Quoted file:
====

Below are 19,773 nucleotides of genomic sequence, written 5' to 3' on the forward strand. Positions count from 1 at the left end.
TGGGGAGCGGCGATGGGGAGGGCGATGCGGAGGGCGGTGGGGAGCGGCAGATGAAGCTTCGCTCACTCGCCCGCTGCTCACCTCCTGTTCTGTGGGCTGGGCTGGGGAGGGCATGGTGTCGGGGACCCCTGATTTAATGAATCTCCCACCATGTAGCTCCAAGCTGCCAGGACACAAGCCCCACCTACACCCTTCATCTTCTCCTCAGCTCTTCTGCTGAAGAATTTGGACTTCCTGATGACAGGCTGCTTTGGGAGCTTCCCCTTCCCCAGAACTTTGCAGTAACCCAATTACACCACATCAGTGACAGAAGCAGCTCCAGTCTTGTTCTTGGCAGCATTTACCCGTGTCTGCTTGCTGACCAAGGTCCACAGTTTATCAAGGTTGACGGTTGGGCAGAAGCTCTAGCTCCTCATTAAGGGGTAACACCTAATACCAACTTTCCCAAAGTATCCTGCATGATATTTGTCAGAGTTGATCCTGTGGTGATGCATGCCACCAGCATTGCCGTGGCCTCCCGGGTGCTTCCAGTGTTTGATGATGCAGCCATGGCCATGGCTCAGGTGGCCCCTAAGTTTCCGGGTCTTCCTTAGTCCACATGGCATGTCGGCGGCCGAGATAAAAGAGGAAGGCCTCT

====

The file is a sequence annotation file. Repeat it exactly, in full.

Below are 19,773 nucleotides of genomic sequence, written 5' to 3' on the forward strand. Positions count from 1 at the left end.
TGGGGAGCGGCGATGGGGAGGGCGATGCGGAGGGCGGTGGGGAGCGGCAGATGAAGCTTCGCTCACTCGCCCGCTGCTCACCTCCTGTTCTGTGGGCTGGGCTGGGGAGGGCATGGTGTCGGGGACCCCTGATTTAATGAATCTCCCACCATGTAGCTCCAAGCTGCCAGGACACAAGCCCCACCTACACCCTTCATCTTCTCCTCAGCTCTTCTGCTGAAGAATTTGGACTTCCTGATGACAGGCTGCTTTGGGAGCTTCCCCTTCCCCAGAACTTTGCAGTAACCCAATTACACCACATCAGTGACAGAAGCAGCTCCAGTCTTGTTCTTGGCAGCATTTACCCGTGTCTGCTTGCTGACCAAGGTCCACAGTTTATCAAGGTTGACGGTTGGGCAGAAGCTCTAGCTCCTCATTAAGGGGTAACACCTAATACCAACTTTCCCAAAGTATCCTGCATGATATTTGTCAGAGTTGATCCTGTGGTGATGCATGCCACCAGCATTGCCGTGGCCTCCCGGGTGCTTCCAGTGTTTGATGATGCAGCCATGGCCATGGCTCAGGTGGCCCCTAAGTTTCCGGGTCTTCCTTAGTCCACATGGCATGTCGGCGGCCGAGATAAAAGAGGAAGGCCTCT